A Warwickshire man prepares for a 142 Mile Charity walk – as a retirement gift to himself…
Trevor Langley has spent the last 40 years working in schools in and around Warwickshire and this July will finally hang up his red marking pen. But instead of jetting off in to the sunset, as most would plan on doing, he is tying up his walking boots and taking on a ‘trek of a lifetime’ – planning to walk the entire length of the Grand Union Canal, all 142 miles, in aid of his son’s charity The CAW Foundation.
If you were to travel by train from Birmingham New Street Station to Paddington Station, London you’d cover 115 miles and take just 1 hour 50 minutes.
If you drove instead, that would be 118 miles and take 2 hours 24 minutes.
But to walk from Gas Street Basin, by the Mailbox in Birmingham to Paddington, London on foot, by Canal Towpath and along the Grand Union Canal it is 142 miles and will take 47 hours 20 minutes, walking at three miles per hour.
“Realistically, this is going to take me nine days, walking for up to six hours and up to eighteen miles each day. That is equivalent to walking six London Marathons!” Trevor said.
I’ll be starting my trip at 10.00 a.m. on Monday 22nd July, ending up on Tuesday 30th July in Paddington, London – which is actually our 36th Wedding Anniversary!”
The walk is in aid of a very good cause and not just for Trevor’s own health. The CAW Foundation was set up in 2012 by his Son, Rob Langley-Swain, with the ambition of raising funds to support charities and good causes throughout the UK that give access to Artistic, Cultural, Sporting and Social Change projects for Young People and deprived communities who would otherwise not get those experiences.
“I’m really proud of my Dad for setting up this walk and taking it all in his stride. The CAW Foundation means a lot to me – I set it up because I could see some amazing causes shutting down or reducing output because of lack of funds and I felt obliged to do something to change that and help them. Dad has dedicated his whole life and career to helping others, so it is no wonder he opted for something like this to mark his retirement – rather than two weeks on a beach somewhere,” said Trevor’s Son, Rob Langley-Swain, Founder of The CAW Foundation.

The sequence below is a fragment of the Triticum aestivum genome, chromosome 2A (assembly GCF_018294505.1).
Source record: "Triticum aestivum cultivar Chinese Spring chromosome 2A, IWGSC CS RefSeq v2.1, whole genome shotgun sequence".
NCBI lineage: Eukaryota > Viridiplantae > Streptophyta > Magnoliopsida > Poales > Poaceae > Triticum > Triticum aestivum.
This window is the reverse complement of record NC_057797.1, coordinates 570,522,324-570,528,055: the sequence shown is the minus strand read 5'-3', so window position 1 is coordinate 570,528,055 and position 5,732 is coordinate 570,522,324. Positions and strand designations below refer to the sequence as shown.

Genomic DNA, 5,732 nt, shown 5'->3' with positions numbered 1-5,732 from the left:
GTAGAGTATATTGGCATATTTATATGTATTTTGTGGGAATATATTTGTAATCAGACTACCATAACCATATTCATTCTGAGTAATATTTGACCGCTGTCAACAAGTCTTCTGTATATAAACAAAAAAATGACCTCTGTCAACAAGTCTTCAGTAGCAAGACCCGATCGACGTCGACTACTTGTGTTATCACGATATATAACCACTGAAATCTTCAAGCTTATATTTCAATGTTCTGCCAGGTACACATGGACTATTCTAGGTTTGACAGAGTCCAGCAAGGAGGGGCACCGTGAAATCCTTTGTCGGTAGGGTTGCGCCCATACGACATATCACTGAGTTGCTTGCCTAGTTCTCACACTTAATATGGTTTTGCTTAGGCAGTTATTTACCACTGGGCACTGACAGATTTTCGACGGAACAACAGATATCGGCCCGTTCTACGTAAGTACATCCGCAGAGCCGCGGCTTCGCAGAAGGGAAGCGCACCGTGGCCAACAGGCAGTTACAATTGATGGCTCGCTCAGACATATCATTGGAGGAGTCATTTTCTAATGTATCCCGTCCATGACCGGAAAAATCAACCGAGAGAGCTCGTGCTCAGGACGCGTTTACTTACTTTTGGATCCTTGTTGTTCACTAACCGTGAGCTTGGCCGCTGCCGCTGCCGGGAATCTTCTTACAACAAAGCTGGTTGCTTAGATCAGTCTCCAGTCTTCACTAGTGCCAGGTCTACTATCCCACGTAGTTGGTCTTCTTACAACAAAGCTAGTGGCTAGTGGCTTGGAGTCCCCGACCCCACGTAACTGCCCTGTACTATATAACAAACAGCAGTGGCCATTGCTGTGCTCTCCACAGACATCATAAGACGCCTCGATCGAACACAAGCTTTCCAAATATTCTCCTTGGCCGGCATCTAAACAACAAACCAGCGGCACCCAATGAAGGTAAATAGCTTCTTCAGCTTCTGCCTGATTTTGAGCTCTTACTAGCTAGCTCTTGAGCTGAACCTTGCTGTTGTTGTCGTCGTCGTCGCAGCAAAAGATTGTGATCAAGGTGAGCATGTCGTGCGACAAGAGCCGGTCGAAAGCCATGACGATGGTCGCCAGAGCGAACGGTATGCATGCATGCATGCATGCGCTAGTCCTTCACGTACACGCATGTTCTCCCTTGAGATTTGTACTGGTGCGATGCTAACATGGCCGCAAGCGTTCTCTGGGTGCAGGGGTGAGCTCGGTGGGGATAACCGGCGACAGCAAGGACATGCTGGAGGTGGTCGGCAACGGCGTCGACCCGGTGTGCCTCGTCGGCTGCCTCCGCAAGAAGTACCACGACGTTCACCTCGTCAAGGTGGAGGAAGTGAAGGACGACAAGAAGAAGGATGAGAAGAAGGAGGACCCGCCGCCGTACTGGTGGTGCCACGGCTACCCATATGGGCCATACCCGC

Trevor is hoping to raise more than £1,000 from his walk, through pre-sponsorship from family and friends, a bucket collection from passers-by as he makes his way to London and other events like pub quizzes and fun activities. He is hoping to get other groups and organisations involved and joining him for sections of the walk and some of the pubs and tourist attractions that he will pass on his way too. He is also selling tickets in a raffle he has designed, called “Pick a Lock” – all linked to the 164 locks, three tunnels and numerous aqueducts along the Grand Union.
“It will be a great way to start my retirement after 40 years in Primary and Special Education in Warwickshire. I retire on Friday 19th July and start walking three days later.
“I hope to get other people out walking with me, to enjoy the countryside and the joys of our waterways – walkers, countryside lovers, waterways lovers, families, and Scout and guide groups – anyone! They only need to walk the bit near to where they live – not the whole way!!
The walk will see Trevor pass by 152 locks, three tunnels, many aqueducts and historical buildings and even a visit to the Canal Museum at Stoke Bruerne. The whole route has been planned and timed meticulously and Trevor’s family will be meeting him at the end of each day’s walk in a Motorhome and staying on the nearest campsite.
Trevor has set up a blog, which he will be posting progress reports, and photos too, regularly before, during and after the walk – http://poundingthepounds.
“I have a life-long love for the Grand Union Canal, having been born and brought up in a house beside it in South Leamington, going to school next to it, playing on its towpath, and walking eight miles along it to the church next to Shrewley Tunnel, where my Dad took the afternoon service once a month. I have boated along it in a narrow boat, but also as a ten year old, sitting on two polystyrene sheets and paddling with a piece of timber borrowed from the local building site – now Sydenham Estate in Leamington. I crossed it via “The Ladder Bridge” on our way to play football on the Eagle Recreation Ground each Wednesday afternoon, back in the 50’s and early 60’s. Since then, I have introduced our local canals to hundreds of school children, families and international visitors over the years.
And now I am going to walk its towpath – from end-to-end!” said Trevor Langley.
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